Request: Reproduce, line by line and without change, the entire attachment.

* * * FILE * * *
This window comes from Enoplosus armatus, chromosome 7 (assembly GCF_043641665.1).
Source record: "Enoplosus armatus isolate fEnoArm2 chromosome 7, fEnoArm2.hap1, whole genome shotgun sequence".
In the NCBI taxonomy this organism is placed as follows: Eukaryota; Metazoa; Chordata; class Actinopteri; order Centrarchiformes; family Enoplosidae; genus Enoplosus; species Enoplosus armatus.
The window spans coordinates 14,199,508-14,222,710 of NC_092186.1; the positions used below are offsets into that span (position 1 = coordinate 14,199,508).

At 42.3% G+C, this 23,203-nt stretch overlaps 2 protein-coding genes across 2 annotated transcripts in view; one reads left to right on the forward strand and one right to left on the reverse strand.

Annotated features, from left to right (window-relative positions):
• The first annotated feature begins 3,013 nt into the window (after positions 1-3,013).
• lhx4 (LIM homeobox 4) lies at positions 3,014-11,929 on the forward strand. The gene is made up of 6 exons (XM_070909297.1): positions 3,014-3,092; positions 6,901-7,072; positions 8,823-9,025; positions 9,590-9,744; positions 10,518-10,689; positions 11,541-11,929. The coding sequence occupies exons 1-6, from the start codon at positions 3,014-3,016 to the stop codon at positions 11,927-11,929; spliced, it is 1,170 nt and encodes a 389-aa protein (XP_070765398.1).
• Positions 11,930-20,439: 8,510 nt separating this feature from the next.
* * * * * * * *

This window comes from Enoplosus armatus, chromosome 7 (assembly GCF_043641665.1).
Source record: "Enoplosus armatus isolate fEnoArm2 chromosome 7, fEnoArm2.hap1, whole genome shotgun sequence".
In the NCBI taxonomy this organism is placed as follows: Eukaryota; Metazoa; Chordata; class Actinopteri; order Centrarchiformes; family Enoplosidae; genus Enoplosus; species Enoplosus armatus.
The window spans coordinates 14,199,508-14,222,710 of NC_092186.1; the positions used below are offsets into that span (position 1 = coordinate 14,199,508).

At 42.3% G+C, this 23,203-nt stretch overlaps 2 protein-coding genes across 2 annotated transcripts in view; one reads left to right on the forward strand and one right to left on the reverse strand.

Annotated features, from left to right (window-relative positions):
• The first annotated feature begins 3,013 nt into the window (after positions 1-3,013).
• lhx4 (LIM homeobox 4) lies at positions 3,014-11,929 on the forward strand. The gene is made up of 6 exons (XM_070909297.1): positions 3,014-3,092; positions 6,901-7,072; positions 8,823-9,025; positions 9,590-9,744; positions 10,518-10,689; positions 11,541-11,929. The coding sequence occupies exons 1-6, from the start codon at positions 3,014-3,016 to the stop codon at positions 11,927-11,929; spliced, it is 1,170 nt and encodes a 389-aa protein (XP_070765398.1).
• Positions 11,930-20,439: 8,510 nt separating this feature from the next.